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Make No Little Plans: Ontario's Public Health Sector Strategic Plan


Make No Little Plans: Ontario's Public Health Sector Strategic Plan

Ministry of Health and Long-Term Care

Make No Little Plans marks the first ever comprehensive strategic plan for Ontario's public health sector. A collaborative effort of the sector's leadership council, headed by Ontario's Chief Medical Officer of Health, it charts a clear roadmap with strategic goals and collective areas of focus. The plan was developed with broad consultation among key stakeholders both within and outside the health sector.   

Five strategic goals 
The plan centres around five strategic goals, with eight collective areas of focus, for the public health sector to tackle over the next three to five years. 

  1. Optimize healthy human development by identifying and implementing evidence-based strategies that support child development and wellness, and building on current government initiatives that promote healthy starts for children.
  2. Improve the prevention and control of infectious diseases through redoubling efforts to boost immunization -- one of the most cost-effective methods of disease prevention. The next steps will be guided by the results of an expert review on immunization currently underway.
  3. Improve health by reducing preventable diseases and injuries. Public health will  continue to provide leadership in efforts to reduce overweight and obesity, tobacco and alcohol use. To achieve the goals set out in Ontario's Action Plan for Health Care and the report of the Healthy Kids Panel, the public health sector will have to build strategic working relationships with others in the health sector and partners in the non-health sector, including health care providers, schools, retailers, media, government and the food industry.
  4. Promote healthy environments -- both natural and built -- by encouraging the growth and viability of active transportation options in communities. Because of their relationship to municipalities, local public health units are particularly well-positioned to reinforce the connection between community planning and health outcomes in municipal planning and policy. At the provincial level, public health authorities are contributing to growth-planning and cycling strategies.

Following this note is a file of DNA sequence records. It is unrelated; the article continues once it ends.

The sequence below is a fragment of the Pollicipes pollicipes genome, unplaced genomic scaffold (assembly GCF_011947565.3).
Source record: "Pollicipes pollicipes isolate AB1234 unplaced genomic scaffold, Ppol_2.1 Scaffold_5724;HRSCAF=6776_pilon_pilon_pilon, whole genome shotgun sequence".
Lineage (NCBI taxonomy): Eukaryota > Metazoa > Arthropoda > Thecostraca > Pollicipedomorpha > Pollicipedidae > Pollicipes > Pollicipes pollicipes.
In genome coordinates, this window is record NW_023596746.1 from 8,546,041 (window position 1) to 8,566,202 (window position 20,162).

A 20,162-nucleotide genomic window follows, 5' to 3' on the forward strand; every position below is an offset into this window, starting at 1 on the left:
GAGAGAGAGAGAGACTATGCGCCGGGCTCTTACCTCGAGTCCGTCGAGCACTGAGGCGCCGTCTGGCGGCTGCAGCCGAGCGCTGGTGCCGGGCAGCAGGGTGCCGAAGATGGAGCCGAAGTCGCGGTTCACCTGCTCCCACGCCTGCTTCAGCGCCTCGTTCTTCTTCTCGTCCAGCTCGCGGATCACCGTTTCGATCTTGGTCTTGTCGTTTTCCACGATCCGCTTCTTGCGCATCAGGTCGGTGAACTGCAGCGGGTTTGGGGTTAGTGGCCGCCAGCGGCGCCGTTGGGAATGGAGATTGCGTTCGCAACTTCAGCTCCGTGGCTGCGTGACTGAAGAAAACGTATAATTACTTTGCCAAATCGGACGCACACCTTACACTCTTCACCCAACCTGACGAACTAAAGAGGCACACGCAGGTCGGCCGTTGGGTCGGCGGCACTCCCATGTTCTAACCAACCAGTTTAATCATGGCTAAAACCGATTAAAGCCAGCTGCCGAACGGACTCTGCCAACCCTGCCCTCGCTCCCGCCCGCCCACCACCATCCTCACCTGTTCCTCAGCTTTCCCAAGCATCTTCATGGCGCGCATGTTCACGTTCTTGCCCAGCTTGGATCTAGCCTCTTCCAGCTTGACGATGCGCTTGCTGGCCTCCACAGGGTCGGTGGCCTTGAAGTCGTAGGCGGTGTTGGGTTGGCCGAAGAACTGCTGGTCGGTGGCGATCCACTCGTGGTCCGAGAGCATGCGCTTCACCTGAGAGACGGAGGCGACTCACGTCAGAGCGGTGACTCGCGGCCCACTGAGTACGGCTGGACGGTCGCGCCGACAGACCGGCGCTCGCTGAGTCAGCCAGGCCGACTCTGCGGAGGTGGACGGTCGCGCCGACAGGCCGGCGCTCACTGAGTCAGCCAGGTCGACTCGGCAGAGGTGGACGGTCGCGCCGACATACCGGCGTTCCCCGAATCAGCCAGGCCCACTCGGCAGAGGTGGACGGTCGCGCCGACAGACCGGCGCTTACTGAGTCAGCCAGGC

5. Strengthen the public health sector's capacity, infrastructure and emergency preparedness. Effective mobilization around infectious disease outbreaks depends on quick and efficient information-sharing, mechanisms that promote co-operation between and within sectors, and a skilled workforce equipped to respond. The public health sector has made significant progress in sector-wide co-ordination, and the next steps will involve investing in information technology and developing capacity for collaboration.
Working together: Public Health is Everyone's Business

The new strategic plan sets out a collaborative approach, calling on partners from other health sectors as well as non-health sectors, to work together on a shared vision to make Ontario the healthiest place to grow up and grow old.   

Many factors that contribute to health -- income, education, work, area of residence, diet, environment and opportunities for physical activity -- go beyond the health sector. Public health is seeking to strengthen partnerships across sectors to influence legislation, policies and programs that affect these determinants of health.   

Ontario's Public Health Sector

Ontario's public health sector is comprised of four key pillars:
  1. At the provincial level, the government develops legislation, policies and standards, and provides overall direction to the public health sector.
  2. The Chief Medical Officer of Health leads the public health sector both within and outside the government.
  3. Public Health Ontario provides expert scientific and technical advice to government, public health units, health care providers and others involved in public health
  4. At the municipal level, a network of 36 local public health agencies across Ontario delivers public health programs and services.
The public health sector has the expertise and capacity to help Ontarians lead long lives and reduce the need for health care services. More effective use of public health expertise and better collaboration with others in the health sector as well as non-health sectors could lead to better health at lower costs.  

Through public health policies, programs and partnerships, the public health sector can help Ontarians stay healthy and prevent disease.

Media Contacts

  • David Jensen

    Ministry of Health and Long-Term Care,